Friday, May 11, 2018

The Readout by Damian Garde & Meghana Keshavan

Welcome to The Readout, where we keep you on top of the latest in biotech. For more in-depth coverage of biopharma, subscribe to STAT Plus. On Twitter: @damiangarde@megkesh, and @statnews.

How was your day on Wednesday?

Novartis CEO Vas Narasimhan, right, shakes the hand of his predecessor, Joe Jimenez, in happier times. (RUBEN SPRICH/GETTY)

It was probably better than Vas Narasimhan’s, at least according to an email he sent to Novartis employees after the world found out that his company funneled $1.2 million to President Trump’s personal attorney last year.

“Yesterday was not a good day for Novartis,” Narasimhan wrote, according to an email obtained by STAT’s Ed Silverman. “... many of you will feel disappointed and frustrated” by Novartis’s association with the same shell corporation that paid an adult film star for her silence, he wrote, adding that “personally, for my family it was also a difficult day as unfounded stories spread through the U.S. news.” 

How do Novartis employees feel? “People are angry and confused, because it makes all of us look bad,” one of them told STAT.

Tomorrow’s another day.

Story time with Adam Feuerstein

(Jennifer Keefe/STAT)

On this week’s episode of “The Readout LOUD,” STAT’s biotech podcast, Adam regales us with tales from early days of ASCO, when the internet was in its infancy and market-moving data traveled by word of mouth.

Plus we chat about the no good, very bad day Novartis had when the world got wind of its ties to President Trump's personal attorney and one health system's plan to bring genomics to the masses. Also STAT's Eric Boodman joins us to talk about how a pricey new gene therapy has created a fascinating situation in Amish country.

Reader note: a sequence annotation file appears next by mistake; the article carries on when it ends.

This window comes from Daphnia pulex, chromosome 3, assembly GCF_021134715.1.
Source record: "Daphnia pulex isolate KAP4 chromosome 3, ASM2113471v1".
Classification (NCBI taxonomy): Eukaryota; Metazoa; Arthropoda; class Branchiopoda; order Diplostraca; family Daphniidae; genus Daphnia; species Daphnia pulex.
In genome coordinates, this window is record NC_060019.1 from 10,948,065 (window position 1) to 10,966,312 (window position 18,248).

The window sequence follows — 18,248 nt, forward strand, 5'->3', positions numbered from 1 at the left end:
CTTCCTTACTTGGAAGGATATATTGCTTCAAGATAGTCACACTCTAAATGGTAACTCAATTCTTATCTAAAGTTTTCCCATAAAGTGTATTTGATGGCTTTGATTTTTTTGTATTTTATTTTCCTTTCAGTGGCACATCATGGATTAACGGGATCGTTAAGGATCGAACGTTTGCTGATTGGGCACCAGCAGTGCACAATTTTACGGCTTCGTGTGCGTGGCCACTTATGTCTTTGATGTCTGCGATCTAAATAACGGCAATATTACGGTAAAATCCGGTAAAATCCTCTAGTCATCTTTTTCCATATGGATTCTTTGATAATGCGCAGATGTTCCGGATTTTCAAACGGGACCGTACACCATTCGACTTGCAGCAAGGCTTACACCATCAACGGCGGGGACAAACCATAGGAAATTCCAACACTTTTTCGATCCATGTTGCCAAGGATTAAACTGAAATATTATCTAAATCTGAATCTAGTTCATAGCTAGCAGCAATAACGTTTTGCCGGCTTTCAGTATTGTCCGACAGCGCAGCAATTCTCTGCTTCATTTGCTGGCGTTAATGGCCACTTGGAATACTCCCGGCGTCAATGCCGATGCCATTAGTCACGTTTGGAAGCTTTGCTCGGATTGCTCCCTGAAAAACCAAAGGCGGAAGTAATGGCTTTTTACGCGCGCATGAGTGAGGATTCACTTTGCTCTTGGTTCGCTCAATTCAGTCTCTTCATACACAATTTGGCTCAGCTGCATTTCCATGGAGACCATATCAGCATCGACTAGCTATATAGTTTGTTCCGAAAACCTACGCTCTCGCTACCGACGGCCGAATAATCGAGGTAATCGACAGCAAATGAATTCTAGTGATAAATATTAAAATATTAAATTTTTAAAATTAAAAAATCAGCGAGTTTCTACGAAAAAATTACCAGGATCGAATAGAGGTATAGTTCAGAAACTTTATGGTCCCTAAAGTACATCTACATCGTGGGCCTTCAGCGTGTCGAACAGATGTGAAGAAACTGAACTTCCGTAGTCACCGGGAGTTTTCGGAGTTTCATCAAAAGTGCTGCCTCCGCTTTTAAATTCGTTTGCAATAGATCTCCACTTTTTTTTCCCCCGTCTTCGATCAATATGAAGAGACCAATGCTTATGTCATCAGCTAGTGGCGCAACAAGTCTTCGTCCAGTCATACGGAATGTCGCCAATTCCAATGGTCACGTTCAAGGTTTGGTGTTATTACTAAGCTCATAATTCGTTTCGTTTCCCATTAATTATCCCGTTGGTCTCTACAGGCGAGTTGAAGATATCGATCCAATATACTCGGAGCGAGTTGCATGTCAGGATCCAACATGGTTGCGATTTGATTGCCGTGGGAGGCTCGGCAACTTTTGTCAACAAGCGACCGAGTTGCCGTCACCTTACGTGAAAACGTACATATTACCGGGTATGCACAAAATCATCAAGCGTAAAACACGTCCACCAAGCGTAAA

You can listen to it here. And you can expect another episode next Thursday evening — and every Thursday evening — so be sure to sign up on iTunes, Stitcher, Google Play, or wherever you get your podcasts.

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Get ready to hear Trump talk drug prices

Later today, President Trump will deliver those long-awaited and oft-delayed remarks on the price of drugs, which he has previously characterized as murderously high. We asked readers what his speech might do to biopharma stocks, which used to swoon over mere presidential tweets, and the results were fairly split.

About 44 percent expect the sector to trade down after Trump’s speech, while roughly 40 percent predict it will stay flat. The remaining 16 percent say biopharma will actually benefit from the event, presumably because it will bring to an end the fretting over a potential disaster situation.

Meanwhile, if you’re looking for insight into what the president might say, STAT’s Erin Mershon points you toward the remarks of Trump’s health secretary. Alex Azar, who runs Health and Human Services, name-checked the administration’s policy priorities and promised that “all players will be impacted.”


Stealth BioTherapeutics is angling to become the first U.S.-based biotech company to go public in Hong Kong under new rules meant to attract early-stage drug makers, according to Bloomberg.

If you've never heard of Stealth BioTherapeutics, you’re not alone. The company has been, ahem, under-the-radar with its efforts to develop treatments for rare diseases. It doesn’t have any relationships with pharma, and it doesn’t count any big-name venture capital firms among its investors.

And that kind of underlines a commonly stated concern about Hong Kong’s plan to lure biotech companies: Why would blue-chip U.S. startups choose to list their shares in China when they’re already entrenched among the bankers and backers at home? Such skepticism is unlikely to go away until a known name in biotech opts for Hong Kong over New York.

More reads

  • Former biotech darlings Tesaro, Clovis pin hopes on 2018 rebound. (Bloomberg)
  • Eli Lilly acquires small biotech for $1.6 billion to strengthen cancer immunotherapy pipeline. (STAT Plus)
  • Roche-Exelixis study fails as mixed year continues for cancer drug combos. (Xconomy)

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Thanks for reading! Until tomorrow,


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